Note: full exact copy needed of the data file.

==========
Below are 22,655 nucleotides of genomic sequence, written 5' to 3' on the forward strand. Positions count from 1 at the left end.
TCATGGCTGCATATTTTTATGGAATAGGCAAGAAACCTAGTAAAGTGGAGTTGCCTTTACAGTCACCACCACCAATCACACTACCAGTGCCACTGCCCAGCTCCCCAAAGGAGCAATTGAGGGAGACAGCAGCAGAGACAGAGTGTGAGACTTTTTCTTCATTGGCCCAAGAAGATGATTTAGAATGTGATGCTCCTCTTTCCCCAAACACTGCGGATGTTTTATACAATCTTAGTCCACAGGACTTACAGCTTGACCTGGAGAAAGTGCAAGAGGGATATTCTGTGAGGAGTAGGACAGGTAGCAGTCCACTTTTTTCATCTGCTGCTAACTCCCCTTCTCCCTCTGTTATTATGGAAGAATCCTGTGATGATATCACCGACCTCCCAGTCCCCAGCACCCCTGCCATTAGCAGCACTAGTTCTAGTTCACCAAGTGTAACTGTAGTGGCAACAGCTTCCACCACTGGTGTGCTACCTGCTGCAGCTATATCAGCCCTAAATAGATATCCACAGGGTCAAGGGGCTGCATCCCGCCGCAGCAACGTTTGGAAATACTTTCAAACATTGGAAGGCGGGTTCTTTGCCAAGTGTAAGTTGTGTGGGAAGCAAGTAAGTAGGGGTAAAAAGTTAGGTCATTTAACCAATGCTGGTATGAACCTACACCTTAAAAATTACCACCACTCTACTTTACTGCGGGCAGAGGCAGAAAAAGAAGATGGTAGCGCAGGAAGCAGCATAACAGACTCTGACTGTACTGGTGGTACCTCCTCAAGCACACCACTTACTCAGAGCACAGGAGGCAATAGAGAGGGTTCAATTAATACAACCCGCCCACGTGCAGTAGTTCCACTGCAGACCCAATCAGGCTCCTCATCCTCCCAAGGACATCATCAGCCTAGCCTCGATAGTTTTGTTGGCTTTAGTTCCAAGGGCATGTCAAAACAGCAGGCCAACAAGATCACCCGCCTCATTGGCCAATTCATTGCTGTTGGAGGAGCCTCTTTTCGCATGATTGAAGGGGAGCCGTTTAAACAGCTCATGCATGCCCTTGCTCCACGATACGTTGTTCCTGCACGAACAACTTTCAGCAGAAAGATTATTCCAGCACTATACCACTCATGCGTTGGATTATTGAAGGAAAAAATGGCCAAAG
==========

Below are 22,655 nucleotides of genomic sequence, written 5' to 3' on the forward strand. Positions count from 1 at the left end.
TCATGGCTGCATATTTTTATGGAATAGGCAAGAAACCTAGTAAAGTGGAGTTGCCTTTACAGTCACCACCACCAATCACACTACCAGTGCCACTGCCCAGCTCCCCAAAGGAGCAATTGAGGGAGACAGCAGCAGAGACAGAGTGTGAGACTTTTTCTTCATTGGCCCAAGAAGATGATTTAGAATGTGATGCTCCTCTTTCCCCAAACACTGCGGATGTTTTATACAATCTTAGTCCACAGGACTTACAGCTTGACCTGGAGAAAGTGCAAGAGGGATATTCTGTGAGGAGTAGGACAGGTAGCAGTCCACTTTTTTCATCTGCTGCTAACTCCCCTTCTCCCTCTGTTATTATGGAAGAATCCTGTGATGATATCACCGACCTCCCAGTCCCCAGCACCCCTGCCATTAGCAGCACTAGTTCTAGTTCACCAAGTGTAACTGTAGTGGCAACAGCTTCCACCACTGGTGTGCTACCTGCTGCAGCTATATCAGCCCTAAATAGATATCCACAGGGTCAAGGGGCTGCATCCCGCCGCAGCAACGTTTGGAAATACTTTCAAACATTGGAAGGCGGGTTCTTTGCCAAGTGTAAGTTGTGTGGGAAGCAAGTAAGTAGGGGTAAAAAGTTAGGTCATTTAACCAATGCTGGTATGAACCTACACCTTAAAAATTACCACCACTCTACTTTACTGCGGGCAGAGGCAGAAAAAGAAGATGGTAGCGCAGGAAGCAGCATAACAGACTCTGACTGTACTGGTGGTACCTCCTCAAGCACACCACTTACTCAGAGCACAGGAGGCAATAGAGAGGGTTCAATTAATACAACCCGCCCACGTGCAGTAGTTCCACTGCAGACCCAATCAGGCTCCTCATCCTCCCAAGGACATCATCAGCCTAGCCTCGATAGTTTTGTTGGCTTTAGTTCCAAGGGCATGTCAAAACAGCAGGCCAACAAGATCACCCGCCTCATTGGCCAATTCATTGCTGTTGGAGGAGCCTCTTTTCGCATGATTGAAGGGGAGCCGTTTAAACAGCTCATGCATGCCCTTGCTCCACGATACGTTGTTCCTGCACGAACAACTTTCAGCAGAAAGATTATTCCAGCACTATACCACTCATGCGTTGGATTATTGAAGGAAAAAATGGCCAAAG